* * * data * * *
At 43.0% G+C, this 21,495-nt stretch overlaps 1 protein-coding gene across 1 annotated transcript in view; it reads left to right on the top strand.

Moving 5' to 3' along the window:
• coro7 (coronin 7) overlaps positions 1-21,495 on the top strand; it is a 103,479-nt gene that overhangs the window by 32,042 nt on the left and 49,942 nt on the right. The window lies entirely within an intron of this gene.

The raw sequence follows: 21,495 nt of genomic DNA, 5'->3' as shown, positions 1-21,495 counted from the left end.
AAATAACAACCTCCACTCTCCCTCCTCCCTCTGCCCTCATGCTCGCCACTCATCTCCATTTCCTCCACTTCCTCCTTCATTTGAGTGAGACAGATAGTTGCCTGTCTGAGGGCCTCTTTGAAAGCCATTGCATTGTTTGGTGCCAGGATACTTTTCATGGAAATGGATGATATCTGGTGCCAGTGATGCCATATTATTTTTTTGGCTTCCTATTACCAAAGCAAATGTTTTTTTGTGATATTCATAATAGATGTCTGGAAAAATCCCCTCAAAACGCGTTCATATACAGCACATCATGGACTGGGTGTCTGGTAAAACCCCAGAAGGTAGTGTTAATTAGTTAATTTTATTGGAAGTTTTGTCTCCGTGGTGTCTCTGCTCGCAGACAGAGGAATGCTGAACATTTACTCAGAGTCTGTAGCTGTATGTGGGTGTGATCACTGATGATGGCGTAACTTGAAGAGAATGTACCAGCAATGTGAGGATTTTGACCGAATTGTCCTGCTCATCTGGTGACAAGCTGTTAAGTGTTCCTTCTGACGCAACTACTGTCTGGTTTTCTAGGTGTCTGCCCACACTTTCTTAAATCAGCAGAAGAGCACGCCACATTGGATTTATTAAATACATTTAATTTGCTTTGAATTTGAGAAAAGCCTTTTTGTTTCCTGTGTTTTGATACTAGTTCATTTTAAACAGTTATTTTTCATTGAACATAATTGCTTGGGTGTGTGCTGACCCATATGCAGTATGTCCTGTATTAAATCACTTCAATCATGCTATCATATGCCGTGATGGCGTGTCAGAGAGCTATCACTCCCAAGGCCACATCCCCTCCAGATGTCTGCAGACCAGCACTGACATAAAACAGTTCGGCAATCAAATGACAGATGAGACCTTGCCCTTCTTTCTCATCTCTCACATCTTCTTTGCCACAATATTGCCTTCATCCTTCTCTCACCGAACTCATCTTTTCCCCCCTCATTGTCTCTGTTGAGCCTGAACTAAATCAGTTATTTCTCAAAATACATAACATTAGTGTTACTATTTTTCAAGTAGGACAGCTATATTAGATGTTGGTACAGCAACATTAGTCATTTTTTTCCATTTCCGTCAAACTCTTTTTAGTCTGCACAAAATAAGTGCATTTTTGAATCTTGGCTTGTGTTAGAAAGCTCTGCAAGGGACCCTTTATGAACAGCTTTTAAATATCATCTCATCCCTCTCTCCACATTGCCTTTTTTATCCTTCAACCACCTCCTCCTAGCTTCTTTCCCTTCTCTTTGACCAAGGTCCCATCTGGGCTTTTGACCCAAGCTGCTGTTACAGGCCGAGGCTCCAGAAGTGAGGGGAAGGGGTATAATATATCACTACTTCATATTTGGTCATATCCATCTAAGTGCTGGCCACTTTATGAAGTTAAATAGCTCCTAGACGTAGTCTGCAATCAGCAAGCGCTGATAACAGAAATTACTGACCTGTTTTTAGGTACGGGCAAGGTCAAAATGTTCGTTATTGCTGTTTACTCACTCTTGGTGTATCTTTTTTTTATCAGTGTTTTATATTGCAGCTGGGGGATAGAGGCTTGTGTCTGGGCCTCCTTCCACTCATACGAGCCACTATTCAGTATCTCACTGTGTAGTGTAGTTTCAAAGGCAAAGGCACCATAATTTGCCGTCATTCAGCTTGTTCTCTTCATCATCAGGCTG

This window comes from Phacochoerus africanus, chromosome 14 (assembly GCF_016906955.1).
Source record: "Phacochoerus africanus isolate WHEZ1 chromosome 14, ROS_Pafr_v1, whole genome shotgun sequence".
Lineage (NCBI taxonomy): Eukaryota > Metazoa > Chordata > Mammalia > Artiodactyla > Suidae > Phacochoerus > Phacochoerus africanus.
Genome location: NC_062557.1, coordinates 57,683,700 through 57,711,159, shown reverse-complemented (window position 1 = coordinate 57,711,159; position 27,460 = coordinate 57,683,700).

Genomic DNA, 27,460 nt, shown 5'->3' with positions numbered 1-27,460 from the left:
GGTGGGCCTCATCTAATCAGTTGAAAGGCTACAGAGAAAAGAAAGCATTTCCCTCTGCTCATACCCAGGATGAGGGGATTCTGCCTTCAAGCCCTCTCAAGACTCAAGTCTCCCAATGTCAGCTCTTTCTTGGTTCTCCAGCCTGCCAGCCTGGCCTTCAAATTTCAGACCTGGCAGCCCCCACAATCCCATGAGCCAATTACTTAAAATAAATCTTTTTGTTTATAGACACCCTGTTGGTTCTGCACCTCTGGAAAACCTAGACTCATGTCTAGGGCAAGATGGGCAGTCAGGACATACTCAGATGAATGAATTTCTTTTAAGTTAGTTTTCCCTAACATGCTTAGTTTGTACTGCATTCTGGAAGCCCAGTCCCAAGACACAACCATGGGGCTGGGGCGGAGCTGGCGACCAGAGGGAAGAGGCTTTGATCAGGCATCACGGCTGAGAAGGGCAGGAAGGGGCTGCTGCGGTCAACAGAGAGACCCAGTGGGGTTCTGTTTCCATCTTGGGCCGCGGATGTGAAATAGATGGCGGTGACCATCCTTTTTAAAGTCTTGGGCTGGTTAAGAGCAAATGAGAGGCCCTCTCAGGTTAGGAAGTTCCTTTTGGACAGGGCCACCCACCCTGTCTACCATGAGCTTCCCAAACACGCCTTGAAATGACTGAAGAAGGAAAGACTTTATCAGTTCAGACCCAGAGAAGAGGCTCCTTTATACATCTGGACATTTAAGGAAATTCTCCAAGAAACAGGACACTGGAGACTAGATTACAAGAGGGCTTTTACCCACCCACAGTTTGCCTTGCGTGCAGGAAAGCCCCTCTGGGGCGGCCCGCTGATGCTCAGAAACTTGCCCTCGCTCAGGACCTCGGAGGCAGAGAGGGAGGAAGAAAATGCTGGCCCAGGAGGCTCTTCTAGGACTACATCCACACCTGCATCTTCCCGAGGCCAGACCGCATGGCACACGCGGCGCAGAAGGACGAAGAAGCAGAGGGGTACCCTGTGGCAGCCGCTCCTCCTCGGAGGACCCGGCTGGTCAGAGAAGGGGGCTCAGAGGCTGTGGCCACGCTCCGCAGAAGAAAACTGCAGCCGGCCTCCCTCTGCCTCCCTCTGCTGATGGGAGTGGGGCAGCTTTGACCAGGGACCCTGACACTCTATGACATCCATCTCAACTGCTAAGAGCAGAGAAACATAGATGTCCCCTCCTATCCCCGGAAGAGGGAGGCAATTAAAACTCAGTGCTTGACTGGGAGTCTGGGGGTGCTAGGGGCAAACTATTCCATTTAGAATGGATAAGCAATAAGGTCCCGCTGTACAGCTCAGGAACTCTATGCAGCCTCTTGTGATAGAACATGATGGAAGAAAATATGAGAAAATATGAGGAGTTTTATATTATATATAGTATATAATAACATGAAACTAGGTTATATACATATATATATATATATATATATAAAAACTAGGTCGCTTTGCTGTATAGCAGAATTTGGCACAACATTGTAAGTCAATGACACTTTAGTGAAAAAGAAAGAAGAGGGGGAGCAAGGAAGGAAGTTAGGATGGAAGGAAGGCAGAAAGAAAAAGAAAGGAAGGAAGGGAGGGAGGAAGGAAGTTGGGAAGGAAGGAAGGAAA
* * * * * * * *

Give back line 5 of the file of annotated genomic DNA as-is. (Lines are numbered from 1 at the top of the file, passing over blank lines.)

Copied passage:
AAATAACAACCTCCACTCTCCCTCCTCCCTCTGCCCTCATGCTCGCCACTCATCTCCATTTCCTCCACTTCCTCCTTCATTTGAGTGAGACAGATAGTTGCCTGTCTGAGGGCCTCTTTGAAAGCCATTGCATTGTTTGGTGCCAGGATACTTTTCATGGAAATGGATGATATCTGGTGCCAGTGATGCCATATTATTTTTTTGGCTTCCTATTACCAAAGCAAATGTTTTTTTGTGATATTCATAATAGATGTCTGGAAAAATCCCCTCAAAACGCGTTCATATACAGCACATCATGGACTGGGTGTCTGGTAAAACCCCAGAAGGTAGTGTTAATTAGTTAATTTTATTGGAAGTTTTGTCTCCGTGGTGTCTCTGCTCGCAGACAGAGGAATGCTGAACATTTACTCAGAGTCTGTAGCTGTATGTGGGTGTGATCACTGATGATGGCGTAACTTGAAGAGAATGTACCAGCAATGTGAGGATTTTGACCGAATTGTCCTGCTCATCTGGTGACAAGCTGTTAAGTGTTCCTTCTGACGCAACTACTGTCTGGTTTTCTAGGTGTCTGCCCACACTTTCTTAAATCAGCAGAAGAGCACGCCACATTGGATTTATTAAATACATTTAATTTGCTTTGAATTTGAGAAAAGCCTTTTTGTTTCCTGTGTTTTGATACTAGTTCATTTTAAACAGTTATTTTTCATTGAACATAATTGCTTGGGTGTGTGCTGACCCATATGCAGTATGTCCTGTATTAAATCACTTCAATCATGCTATCATATGCCGTGATGGCGTGTCAGAGAGCTATCACTCCCAAGGCCACATCCCCTCCAGATGTCTGCAGACCAGCACTGACATAAAACAGTTCGGCAATCAAATGACAGATGAGACCTTGCCCTTCTTTCTCATCTCTCACATCTTCTTTGCCACAATATTGCCTTCATCCTTCTCTCACCGAACTCATCTTTTCCCCCCTCATTGTCTCTGTTGAGCCTGAACTAAATCAGTTATTTCTCAAAATACATAACATTAGTGTTACTATTTTTCAAGTAGGACAGCTATATTAGATGTTGGTACAGCAACATTAGTCATTTTTTTCCATTTCCGTCAAACTCTTTTTAGTCTGCACAAAATAAGTGCATTTTTGAATCTTGGCTTGTGTTAGAAAGCTCTGCAAGGGACCCTTTATGAACAGCTTTTAAATATCATCTCATCCCTCTCTCCACATTGCCTTTTTTATCCTTCAACCACCTCCTCCTAGCTTCTTTCCCTTCTCTTTGACCAAGGTCCCATCTGGGCTTTTGACCCAAGCTGCTGTTACAGGCCGAGGCTCCAGAAGTGAGGGGAAGGGGTATAATATATCACTACTTCATATTTGGTCATATCCATCTAAGTGCTGGCCACTTTATGAAGTTAAATAGCTCCTAGACGTAGTCTGCAATCAGCAAGCGCTGATAACAGAAATTACTGACCTGTTTTTAGGTACGGGCAAGGTCAAAATGTTCGTTATTGCTGTTTACTCACTCTTGGTGTATCTTTTTTTTATCAGTGTTTTATATTGCAGCTGGGGGATAGAGGCTTGTGTCTGGGCCTCCTTCCACTCATACGAGCCACTATTCAGTATCTCACTGTGTAGTGTAGTTTCAAAGGCAAAGGCACCATAATTTGCCGTCATTCAGCTTGTTCTCTTCATCATCAGGCTG